Erik Oldman (Sons of Ra) Answers Seven Questions from CirdecSongs

There is something thrilling about hearing a band grow and evolve before your ears. Sons of Ra fits that description. And the evolution has only just begun.

I first became aware of this power trio when they opened Progtoberfest III in 2017 at Reggie’s in Chicago. Truth be told, it was guitarist Erik Oldman who recognized me first (apparently, he had read some of my previous work). A conversation at the merchandise table ensued, and a new band interest was sparked.

Based in Chicago, Sons of Ra makes music that skillfully straddles the lines between progressive rock, metal, and jazz. Calling their music mere “Fusion” seems remarkably limiting, once the listener goes beneath the surface. With their debut EP Anthropology (released in 2014), Sons of Ra planted the seeds of infinite musical possibilities. With their forthcoming release, Cognitive Dissonance (out later this year), those seeds have sprouted roots. And those roots are taking a firm hold.

Part of the reason for this evolution stems from a personnel change. Sons of Ra have a new drummer in Michael Rataj. Oldman and bassist Keith Wakefield have a new musical foil off whom they can bounce their musical thought processes, which has opened up many entirely new musical avenues. The band is seizing on those opportunities, and making the most of them.

From a live standpoint, Sons of Ra are embracing their heavier side, opting to play gigs with more metal bands, as opposed to jazz. This gives them the advantage of putting their music before more receptive listeners not looking for a band to recapture the sounds of the jazz-rock bands of years past. Instead, modern metal fans are given a healthy — albeit sometimes subtle — dose of a music form many of them may not otherwise pay attention to intentionally.

On a personal level, Oldman is every music fan’s best friend. He has no issue with sitting in a bar, drink in hand, and talking at length about music. (I speak from personal experience.) He is passionate about the art form, and possesses an extensive knowledge which he brings forth without arrogance or pretense. Rare is the day I don’t walk away from a conversation having learned something new, with the overwhelming urge to dive headlong into this new musical possibility.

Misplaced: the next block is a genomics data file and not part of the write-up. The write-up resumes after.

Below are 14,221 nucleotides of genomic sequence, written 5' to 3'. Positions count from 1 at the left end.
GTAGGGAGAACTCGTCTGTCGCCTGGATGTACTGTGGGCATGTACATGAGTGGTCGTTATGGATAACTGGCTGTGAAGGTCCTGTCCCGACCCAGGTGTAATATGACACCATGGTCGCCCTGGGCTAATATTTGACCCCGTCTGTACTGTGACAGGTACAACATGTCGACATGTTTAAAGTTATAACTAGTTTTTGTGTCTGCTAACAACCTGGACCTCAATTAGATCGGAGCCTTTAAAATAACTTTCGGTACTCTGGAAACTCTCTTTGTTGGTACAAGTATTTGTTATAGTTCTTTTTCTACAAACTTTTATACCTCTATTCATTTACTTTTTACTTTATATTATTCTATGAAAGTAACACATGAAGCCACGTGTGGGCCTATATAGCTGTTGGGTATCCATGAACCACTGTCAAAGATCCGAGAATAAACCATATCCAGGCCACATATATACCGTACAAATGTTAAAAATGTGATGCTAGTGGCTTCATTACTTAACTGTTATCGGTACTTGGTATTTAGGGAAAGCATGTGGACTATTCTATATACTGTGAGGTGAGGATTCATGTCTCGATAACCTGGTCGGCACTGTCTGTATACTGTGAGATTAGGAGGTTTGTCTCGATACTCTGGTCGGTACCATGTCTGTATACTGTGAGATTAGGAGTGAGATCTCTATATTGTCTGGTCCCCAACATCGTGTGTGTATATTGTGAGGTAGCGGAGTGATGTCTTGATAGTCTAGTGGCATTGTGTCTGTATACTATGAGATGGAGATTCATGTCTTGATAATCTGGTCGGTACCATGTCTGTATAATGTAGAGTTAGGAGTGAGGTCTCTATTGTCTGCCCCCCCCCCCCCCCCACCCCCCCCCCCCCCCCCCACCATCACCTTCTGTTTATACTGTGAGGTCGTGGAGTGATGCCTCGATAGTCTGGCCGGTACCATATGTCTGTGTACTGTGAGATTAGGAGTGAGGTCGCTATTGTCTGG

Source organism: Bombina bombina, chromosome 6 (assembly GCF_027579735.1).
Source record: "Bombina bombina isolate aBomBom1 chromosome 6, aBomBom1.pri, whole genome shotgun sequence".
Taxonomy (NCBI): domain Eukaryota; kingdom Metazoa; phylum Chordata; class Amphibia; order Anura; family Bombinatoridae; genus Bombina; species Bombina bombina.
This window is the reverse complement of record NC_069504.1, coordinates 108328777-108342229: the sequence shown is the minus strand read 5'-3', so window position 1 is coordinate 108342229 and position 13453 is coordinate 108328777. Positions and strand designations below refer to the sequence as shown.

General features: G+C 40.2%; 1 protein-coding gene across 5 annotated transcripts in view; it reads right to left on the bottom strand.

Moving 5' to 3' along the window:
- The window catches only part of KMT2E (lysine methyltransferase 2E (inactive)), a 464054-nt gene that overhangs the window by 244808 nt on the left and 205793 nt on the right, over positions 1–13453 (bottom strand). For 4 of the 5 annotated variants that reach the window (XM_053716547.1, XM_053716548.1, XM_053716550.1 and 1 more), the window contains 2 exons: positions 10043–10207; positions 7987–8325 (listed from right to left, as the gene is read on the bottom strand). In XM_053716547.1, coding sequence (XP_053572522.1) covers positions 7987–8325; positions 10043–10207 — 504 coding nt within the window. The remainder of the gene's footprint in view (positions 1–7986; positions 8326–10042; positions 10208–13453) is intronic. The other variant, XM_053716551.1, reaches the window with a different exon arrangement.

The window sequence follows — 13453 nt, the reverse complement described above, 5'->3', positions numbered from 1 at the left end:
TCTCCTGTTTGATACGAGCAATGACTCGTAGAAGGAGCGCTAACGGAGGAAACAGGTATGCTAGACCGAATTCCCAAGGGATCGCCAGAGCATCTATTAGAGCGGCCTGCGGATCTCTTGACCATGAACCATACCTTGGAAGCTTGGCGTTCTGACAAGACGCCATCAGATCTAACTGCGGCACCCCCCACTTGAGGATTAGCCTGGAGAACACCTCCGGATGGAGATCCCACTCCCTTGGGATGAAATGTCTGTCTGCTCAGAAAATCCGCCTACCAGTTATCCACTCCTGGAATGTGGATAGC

In the old musical economy, Oldman and his band would be out there full-time, bringing Sons of Ra’s music to the masses probably the world over. Alas, Oldman — like nearly everyone else — holds down a day job that pays the bills and supports his family. In a way, it can be argued that his situation makes him even more relatable on a human level. It can also be argued that such a situation makes him pour that much more passion into his musical efforts.

From his home in Chicago, Illinois, Erik Oldman took some time to answer Seven Questions from CirdecSongs.

CirdecSongs: More than a few things have changed since Sons of Ra released Anthropology. How are you feeling about the way things are currently situated?

Erik Oldman: Really, really good, actually. We had a brief period of trying things out, seeing what we could do with different contexts, and working with some drummers with different backgrounds. We did a lot of work with arranging our set to the (new) drummer we were working with, and it was a fun challenge for us to rethink some of our material that way. Drums are the clock of the band, and it’s always playing in a different time zone with each drummer. We didn’t want to hold cold auditions again, and we had a network of musicians here in Chicago we could tap into for support.

We knew Mike from our network. I’ve seen some of his other bands over the years and really liked his energy. We hung out a few times, informally. No audition, no pretenses. That was really important with the next step. We wanted people who got what we do and could hang with us. The paradigm of, “can I spend eight hours in a car with this person between gigs” and seeing if they were onboard with the greater vision of what we are doing and where we want to go. Our first show with him was a road gig, out of state, and it went amazingly well. We’ve been running with that energy since.

How has your songwriting evolved of the past couple of years?

It’s on a spectrum of improvisation versus composition. The newer material has different ranges of sections that fall between being more “changes” or “patterns” we improvise over, or stuff that is really tightly arranged and almost orchestral in nature. Some stuff is straight ahead “AABA-section” format. Some stuff has mixes of tight parts and improv parts. Stylistically, we’re still all over the map. That’s something that people seem to enjoy about us.